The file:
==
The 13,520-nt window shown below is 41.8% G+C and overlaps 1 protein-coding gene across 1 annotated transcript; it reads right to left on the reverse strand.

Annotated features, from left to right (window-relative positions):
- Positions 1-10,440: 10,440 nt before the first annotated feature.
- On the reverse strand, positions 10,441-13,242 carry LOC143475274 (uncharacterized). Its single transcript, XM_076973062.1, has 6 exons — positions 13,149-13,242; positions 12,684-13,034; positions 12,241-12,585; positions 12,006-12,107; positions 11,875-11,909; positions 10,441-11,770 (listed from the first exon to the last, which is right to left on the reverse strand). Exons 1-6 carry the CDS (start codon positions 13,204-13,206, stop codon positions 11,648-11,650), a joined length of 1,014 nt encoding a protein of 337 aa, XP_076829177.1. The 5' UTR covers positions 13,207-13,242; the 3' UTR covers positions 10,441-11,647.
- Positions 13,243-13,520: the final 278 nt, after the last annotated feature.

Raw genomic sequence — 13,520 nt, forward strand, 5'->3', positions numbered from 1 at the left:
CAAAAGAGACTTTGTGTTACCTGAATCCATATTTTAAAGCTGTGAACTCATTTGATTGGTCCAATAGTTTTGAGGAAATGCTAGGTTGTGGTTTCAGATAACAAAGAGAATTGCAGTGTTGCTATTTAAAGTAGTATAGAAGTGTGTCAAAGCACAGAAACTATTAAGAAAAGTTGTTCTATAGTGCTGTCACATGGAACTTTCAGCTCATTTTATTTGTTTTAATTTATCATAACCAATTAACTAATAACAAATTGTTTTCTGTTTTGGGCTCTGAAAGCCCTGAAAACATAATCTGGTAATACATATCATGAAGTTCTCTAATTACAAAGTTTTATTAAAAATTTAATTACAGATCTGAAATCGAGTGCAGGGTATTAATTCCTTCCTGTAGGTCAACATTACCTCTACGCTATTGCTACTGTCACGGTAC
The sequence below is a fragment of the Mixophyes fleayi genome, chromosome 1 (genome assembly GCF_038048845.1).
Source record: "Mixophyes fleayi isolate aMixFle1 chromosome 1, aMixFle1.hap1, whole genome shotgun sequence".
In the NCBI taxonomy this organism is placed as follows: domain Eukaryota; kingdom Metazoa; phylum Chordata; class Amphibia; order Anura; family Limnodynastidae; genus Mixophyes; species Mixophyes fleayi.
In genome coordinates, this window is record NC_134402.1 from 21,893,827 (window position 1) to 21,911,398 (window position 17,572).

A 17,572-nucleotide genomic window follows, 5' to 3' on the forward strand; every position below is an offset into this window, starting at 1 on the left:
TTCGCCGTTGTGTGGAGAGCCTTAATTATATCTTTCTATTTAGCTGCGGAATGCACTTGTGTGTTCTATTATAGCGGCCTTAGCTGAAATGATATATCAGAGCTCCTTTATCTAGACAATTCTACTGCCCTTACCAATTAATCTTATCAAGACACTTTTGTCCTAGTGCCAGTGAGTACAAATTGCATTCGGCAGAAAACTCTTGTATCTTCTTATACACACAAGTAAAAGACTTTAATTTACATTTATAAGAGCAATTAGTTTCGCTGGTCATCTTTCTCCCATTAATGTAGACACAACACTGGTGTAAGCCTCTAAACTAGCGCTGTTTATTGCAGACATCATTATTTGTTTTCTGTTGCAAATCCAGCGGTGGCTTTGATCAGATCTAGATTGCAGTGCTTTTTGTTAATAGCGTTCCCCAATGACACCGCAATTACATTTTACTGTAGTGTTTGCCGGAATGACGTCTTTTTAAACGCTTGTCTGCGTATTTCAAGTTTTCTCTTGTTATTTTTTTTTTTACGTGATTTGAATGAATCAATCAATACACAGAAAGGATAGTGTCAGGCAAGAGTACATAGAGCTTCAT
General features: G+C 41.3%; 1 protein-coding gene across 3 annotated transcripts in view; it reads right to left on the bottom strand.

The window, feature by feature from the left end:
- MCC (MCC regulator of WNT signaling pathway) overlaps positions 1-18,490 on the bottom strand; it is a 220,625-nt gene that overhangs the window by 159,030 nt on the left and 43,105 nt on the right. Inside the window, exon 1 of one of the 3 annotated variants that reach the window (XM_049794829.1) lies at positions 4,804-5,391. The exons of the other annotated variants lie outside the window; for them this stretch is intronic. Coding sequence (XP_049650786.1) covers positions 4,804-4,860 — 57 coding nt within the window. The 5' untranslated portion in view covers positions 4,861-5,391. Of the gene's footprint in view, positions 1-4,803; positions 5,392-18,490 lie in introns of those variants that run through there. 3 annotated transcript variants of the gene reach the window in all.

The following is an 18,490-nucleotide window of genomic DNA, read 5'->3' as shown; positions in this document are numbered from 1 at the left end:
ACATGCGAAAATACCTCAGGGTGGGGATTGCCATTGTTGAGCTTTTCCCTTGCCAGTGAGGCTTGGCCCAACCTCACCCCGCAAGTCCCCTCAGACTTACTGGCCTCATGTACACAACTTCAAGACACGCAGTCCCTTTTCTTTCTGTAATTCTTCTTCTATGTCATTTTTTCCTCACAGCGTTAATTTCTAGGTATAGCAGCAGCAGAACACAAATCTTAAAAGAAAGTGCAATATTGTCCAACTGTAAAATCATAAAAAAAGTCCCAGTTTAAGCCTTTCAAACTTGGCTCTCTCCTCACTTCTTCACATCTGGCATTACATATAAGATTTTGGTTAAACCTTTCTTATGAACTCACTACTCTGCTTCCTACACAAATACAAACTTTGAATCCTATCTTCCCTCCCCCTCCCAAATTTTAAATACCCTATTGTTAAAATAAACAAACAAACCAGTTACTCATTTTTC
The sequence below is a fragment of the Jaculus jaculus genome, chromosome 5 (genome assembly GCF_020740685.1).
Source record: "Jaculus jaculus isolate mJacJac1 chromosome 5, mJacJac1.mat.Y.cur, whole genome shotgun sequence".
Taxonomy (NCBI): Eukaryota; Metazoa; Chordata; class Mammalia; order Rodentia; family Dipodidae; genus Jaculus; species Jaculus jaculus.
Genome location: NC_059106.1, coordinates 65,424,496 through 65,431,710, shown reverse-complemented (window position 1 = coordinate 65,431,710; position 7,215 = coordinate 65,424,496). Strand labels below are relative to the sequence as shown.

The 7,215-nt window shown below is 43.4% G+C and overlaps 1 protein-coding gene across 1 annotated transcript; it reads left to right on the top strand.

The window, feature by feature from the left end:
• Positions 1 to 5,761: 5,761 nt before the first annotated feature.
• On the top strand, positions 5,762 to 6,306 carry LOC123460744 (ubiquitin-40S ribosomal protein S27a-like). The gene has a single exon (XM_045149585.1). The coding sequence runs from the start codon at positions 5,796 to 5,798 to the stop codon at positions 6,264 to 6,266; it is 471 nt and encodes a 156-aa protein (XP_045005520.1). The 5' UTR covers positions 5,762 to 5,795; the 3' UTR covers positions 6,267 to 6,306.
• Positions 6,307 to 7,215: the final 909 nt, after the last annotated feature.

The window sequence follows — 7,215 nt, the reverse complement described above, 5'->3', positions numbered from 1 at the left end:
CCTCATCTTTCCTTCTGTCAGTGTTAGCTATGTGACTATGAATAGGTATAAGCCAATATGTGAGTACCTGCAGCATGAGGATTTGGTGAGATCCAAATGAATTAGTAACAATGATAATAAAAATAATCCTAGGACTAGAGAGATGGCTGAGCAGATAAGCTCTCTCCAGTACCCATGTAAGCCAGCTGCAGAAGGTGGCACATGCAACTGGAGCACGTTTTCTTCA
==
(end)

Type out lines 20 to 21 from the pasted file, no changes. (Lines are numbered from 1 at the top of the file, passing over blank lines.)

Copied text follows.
Source record: "Jaculus jaculus isolate mJacJac1 chromosome 5, mJacJac1.mat.Y.cur, whole genome shotgun sequence".
Taxonomy (NCBI): Eukaryota; Metazoa; Chordata; class Mammalia; order Rodentia; family Dipodidae; genus Jaculus; species Jaculus jaculus.